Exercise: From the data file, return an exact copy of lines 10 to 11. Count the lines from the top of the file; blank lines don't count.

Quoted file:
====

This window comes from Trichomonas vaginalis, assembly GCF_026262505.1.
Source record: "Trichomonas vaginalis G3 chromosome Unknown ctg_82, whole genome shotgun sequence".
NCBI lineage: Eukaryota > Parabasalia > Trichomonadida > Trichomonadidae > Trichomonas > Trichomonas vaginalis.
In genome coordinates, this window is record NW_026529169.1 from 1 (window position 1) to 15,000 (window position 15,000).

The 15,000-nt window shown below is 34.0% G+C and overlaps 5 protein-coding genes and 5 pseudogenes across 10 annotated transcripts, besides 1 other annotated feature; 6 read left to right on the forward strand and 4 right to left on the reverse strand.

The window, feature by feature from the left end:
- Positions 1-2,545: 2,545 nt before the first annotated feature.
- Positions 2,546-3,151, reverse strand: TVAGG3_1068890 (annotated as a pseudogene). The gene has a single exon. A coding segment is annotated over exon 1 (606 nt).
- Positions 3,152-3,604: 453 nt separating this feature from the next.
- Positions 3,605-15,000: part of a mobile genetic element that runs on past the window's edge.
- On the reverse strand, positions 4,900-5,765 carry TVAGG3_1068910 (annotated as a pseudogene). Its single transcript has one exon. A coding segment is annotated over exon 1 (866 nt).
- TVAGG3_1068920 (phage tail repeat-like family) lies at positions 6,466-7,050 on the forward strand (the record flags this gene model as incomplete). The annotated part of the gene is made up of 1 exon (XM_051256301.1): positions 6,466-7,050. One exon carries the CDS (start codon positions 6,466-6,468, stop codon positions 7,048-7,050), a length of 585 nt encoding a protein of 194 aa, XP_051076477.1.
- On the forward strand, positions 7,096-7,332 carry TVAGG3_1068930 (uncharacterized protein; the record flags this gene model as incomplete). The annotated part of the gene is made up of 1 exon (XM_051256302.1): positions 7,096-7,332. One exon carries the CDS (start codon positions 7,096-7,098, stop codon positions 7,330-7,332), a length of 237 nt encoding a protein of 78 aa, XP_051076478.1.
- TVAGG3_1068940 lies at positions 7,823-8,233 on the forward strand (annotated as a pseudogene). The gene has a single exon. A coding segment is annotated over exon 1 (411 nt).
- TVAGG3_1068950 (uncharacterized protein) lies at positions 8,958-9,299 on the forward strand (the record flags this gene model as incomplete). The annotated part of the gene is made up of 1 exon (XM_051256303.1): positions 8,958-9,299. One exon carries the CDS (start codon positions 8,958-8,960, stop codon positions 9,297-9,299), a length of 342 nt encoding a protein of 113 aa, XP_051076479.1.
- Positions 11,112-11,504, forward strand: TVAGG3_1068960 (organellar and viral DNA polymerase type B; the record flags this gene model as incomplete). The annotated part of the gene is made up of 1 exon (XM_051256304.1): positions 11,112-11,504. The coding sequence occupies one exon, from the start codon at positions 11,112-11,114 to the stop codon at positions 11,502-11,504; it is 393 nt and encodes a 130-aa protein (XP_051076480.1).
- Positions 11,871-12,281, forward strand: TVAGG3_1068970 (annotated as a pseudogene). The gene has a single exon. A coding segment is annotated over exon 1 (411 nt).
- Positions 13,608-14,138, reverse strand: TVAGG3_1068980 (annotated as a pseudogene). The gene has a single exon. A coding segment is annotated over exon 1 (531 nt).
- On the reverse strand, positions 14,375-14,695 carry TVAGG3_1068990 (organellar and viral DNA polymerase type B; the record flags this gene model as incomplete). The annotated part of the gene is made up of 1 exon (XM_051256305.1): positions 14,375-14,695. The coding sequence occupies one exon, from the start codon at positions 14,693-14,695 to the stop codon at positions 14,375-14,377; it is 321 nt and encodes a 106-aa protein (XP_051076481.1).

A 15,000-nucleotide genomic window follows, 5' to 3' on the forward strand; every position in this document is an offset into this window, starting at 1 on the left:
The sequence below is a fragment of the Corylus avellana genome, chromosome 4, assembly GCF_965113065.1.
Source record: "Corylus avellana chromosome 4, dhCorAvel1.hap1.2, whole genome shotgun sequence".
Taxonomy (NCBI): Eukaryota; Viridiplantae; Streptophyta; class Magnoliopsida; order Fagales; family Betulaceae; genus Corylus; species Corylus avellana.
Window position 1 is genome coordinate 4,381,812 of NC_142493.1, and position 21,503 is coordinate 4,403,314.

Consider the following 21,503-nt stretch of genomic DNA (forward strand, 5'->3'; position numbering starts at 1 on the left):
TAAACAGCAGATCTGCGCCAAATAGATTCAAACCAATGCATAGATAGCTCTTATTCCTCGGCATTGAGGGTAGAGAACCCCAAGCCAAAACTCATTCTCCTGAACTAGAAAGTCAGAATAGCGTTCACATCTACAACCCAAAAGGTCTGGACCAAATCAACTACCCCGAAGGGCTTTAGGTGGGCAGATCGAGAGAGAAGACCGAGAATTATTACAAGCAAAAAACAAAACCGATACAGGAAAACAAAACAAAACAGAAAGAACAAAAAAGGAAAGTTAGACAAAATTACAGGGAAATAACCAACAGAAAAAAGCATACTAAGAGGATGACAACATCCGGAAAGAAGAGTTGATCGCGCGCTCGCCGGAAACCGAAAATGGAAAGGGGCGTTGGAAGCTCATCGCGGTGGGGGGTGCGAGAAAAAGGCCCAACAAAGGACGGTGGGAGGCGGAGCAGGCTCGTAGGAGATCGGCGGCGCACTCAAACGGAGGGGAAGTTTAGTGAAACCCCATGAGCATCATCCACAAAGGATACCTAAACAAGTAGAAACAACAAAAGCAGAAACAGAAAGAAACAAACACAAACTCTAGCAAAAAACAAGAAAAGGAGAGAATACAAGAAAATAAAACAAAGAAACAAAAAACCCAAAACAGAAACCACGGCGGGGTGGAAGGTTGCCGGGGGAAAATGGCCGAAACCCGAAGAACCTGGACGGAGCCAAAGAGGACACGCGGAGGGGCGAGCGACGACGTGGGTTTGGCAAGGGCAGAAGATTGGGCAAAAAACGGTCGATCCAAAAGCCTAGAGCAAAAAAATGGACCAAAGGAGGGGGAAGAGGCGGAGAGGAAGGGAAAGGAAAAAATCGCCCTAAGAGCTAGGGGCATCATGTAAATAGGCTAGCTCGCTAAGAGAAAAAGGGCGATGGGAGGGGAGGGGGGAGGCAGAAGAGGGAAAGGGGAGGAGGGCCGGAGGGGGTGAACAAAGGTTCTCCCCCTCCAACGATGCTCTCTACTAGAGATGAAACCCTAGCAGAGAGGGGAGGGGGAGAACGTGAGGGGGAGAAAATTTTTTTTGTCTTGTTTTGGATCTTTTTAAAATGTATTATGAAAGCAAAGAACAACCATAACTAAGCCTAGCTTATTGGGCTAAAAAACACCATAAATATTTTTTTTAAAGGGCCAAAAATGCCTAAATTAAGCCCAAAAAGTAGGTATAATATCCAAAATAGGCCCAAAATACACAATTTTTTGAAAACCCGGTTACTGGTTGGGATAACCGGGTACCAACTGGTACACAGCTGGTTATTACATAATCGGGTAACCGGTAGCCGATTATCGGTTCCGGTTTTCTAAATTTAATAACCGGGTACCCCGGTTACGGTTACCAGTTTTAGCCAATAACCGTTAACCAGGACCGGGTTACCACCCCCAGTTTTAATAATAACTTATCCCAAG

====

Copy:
- Positions 3,605-15,000: part of a mobile genetic element that runs on past the window's edge.
- On the reverse strand, positions 4,900-5,765 carry TVAGG3_1068910 (annotated as a pseudogene). Its single transcript has one exon. A coding segment is annotated over exon 1 (866 nt).